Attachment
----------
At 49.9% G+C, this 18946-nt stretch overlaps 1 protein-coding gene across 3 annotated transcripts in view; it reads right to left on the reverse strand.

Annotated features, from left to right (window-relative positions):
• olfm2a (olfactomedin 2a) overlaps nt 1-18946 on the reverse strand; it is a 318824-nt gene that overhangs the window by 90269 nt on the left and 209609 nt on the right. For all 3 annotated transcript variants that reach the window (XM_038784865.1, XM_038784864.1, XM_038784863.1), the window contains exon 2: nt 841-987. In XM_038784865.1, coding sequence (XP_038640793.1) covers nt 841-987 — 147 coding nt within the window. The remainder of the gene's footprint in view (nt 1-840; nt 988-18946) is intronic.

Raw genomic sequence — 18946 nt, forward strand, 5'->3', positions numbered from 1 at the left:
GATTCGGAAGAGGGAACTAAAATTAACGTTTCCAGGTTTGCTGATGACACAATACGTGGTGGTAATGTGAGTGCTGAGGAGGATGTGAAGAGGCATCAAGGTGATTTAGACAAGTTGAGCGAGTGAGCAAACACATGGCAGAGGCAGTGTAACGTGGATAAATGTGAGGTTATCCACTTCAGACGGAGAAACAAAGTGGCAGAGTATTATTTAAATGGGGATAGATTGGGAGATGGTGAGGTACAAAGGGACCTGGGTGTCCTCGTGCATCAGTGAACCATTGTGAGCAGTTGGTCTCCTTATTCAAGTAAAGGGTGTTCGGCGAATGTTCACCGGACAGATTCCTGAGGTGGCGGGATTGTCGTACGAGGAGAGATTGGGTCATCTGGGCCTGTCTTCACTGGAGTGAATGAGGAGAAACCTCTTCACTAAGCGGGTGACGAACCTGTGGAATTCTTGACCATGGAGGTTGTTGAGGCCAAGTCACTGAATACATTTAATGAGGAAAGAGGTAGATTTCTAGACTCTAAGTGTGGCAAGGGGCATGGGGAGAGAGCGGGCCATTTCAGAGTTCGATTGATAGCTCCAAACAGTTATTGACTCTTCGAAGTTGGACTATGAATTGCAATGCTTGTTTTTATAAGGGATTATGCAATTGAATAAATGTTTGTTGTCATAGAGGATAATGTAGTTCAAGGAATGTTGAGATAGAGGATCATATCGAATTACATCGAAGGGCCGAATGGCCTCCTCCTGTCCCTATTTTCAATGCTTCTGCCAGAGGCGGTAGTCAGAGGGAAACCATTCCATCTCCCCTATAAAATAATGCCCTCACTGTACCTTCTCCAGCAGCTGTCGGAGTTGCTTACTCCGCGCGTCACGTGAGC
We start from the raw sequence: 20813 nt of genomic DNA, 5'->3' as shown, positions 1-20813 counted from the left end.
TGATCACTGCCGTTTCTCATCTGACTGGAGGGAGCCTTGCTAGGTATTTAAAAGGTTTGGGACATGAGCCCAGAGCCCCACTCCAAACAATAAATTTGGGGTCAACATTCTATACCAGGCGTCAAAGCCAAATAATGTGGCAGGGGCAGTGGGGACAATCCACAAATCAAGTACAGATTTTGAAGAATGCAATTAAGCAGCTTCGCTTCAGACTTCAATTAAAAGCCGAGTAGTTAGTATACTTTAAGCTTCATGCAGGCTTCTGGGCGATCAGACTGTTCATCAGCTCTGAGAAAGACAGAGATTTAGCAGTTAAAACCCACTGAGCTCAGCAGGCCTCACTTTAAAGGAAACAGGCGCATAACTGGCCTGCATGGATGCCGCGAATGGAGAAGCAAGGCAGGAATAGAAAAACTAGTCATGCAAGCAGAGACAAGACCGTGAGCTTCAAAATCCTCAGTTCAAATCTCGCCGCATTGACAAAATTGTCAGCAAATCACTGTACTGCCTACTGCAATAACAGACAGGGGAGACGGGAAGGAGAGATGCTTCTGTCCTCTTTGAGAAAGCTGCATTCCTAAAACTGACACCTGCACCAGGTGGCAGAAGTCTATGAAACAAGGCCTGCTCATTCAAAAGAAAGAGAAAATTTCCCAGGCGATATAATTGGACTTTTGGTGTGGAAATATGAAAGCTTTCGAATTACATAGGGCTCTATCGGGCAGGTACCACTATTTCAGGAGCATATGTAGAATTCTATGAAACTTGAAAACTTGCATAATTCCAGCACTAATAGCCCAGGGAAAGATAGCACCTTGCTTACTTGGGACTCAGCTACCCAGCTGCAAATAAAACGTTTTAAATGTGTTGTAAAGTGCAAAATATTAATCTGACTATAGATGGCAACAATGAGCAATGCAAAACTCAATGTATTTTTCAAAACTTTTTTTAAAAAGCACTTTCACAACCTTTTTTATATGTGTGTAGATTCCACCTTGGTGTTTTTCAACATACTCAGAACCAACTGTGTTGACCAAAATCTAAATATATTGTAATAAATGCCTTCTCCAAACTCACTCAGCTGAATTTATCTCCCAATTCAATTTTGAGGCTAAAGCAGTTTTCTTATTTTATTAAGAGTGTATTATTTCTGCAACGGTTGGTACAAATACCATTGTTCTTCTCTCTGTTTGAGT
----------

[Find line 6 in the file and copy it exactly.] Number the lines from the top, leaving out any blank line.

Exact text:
We start from the raw sequence: 20813 nt of genomic DNA, 5'->3' as shown, positions 1-20813 counted from the left end.